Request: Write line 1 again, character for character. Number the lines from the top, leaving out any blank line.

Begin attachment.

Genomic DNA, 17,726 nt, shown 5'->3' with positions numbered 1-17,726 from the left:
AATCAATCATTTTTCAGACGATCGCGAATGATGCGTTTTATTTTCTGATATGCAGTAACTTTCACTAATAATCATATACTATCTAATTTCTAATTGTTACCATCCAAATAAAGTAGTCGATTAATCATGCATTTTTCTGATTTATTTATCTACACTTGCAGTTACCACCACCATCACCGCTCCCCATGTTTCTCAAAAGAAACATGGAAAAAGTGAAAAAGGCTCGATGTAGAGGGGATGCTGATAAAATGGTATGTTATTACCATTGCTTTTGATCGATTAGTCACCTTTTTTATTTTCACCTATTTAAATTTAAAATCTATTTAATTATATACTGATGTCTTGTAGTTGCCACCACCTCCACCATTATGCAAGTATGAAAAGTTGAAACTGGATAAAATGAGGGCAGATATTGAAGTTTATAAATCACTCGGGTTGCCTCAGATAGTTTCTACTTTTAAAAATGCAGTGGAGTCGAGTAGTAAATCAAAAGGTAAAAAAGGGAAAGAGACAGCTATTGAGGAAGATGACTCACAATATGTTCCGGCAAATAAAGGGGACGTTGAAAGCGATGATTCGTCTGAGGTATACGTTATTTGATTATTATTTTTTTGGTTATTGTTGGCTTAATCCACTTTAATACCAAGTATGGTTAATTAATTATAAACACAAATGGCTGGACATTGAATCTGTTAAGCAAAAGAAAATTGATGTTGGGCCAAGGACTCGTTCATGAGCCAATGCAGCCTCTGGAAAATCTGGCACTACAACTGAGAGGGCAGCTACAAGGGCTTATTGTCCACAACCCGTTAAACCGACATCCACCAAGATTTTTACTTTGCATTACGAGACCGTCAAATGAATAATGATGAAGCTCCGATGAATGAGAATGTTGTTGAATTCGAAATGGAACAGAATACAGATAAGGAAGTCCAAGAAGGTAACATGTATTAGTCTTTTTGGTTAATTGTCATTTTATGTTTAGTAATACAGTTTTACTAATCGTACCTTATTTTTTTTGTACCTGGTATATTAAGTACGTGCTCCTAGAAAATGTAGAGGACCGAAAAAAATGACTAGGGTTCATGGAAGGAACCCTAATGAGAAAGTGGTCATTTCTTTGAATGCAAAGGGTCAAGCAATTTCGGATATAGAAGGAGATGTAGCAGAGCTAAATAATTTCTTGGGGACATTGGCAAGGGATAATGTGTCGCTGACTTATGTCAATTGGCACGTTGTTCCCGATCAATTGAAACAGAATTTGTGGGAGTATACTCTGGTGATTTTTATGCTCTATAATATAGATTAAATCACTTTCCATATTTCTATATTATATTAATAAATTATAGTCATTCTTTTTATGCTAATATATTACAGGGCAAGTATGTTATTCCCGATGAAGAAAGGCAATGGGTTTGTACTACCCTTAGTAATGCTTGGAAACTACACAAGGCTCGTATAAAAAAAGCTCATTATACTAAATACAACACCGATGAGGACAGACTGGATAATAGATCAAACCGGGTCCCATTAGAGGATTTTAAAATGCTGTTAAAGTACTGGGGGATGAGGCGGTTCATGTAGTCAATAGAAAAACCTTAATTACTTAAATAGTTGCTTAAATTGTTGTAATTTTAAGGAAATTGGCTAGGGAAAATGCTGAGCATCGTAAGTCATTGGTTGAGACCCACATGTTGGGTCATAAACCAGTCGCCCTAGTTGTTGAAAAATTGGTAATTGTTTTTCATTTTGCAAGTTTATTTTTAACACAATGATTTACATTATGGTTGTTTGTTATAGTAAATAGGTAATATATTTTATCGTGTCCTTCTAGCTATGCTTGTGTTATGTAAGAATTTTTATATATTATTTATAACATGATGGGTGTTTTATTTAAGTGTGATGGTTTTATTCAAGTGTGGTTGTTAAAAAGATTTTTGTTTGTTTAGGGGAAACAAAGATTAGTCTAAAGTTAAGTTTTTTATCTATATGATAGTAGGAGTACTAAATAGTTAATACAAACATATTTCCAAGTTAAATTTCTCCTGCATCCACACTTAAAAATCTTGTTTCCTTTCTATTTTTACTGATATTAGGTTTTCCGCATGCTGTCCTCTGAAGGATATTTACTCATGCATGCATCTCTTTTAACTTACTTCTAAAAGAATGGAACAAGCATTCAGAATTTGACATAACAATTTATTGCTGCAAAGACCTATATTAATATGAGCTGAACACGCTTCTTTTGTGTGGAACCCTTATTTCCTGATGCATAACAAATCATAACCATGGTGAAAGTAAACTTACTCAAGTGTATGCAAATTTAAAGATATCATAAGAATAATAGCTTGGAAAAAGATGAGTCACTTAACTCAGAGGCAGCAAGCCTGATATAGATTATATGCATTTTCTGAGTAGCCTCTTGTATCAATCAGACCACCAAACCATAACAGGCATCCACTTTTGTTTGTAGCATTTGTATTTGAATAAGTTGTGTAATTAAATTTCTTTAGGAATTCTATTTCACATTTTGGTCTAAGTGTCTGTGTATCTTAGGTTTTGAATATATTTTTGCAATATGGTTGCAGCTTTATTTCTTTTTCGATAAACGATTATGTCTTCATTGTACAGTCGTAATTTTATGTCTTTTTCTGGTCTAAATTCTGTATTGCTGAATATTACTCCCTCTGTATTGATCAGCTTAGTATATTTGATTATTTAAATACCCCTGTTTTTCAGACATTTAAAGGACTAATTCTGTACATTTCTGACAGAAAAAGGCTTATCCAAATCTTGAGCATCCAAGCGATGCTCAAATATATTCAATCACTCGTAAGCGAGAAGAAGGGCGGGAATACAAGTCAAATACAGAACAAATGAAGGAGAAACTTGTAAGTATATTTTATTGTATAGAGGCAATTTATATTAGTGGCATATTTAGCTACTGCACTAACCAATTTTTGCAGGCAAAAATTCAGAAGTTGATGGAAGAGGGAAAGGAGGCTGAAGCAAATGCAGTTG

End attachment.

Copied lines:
Genomic DNA, 17,726 nt, shown 5'->3' with positions numbered 1-17,726 from the left: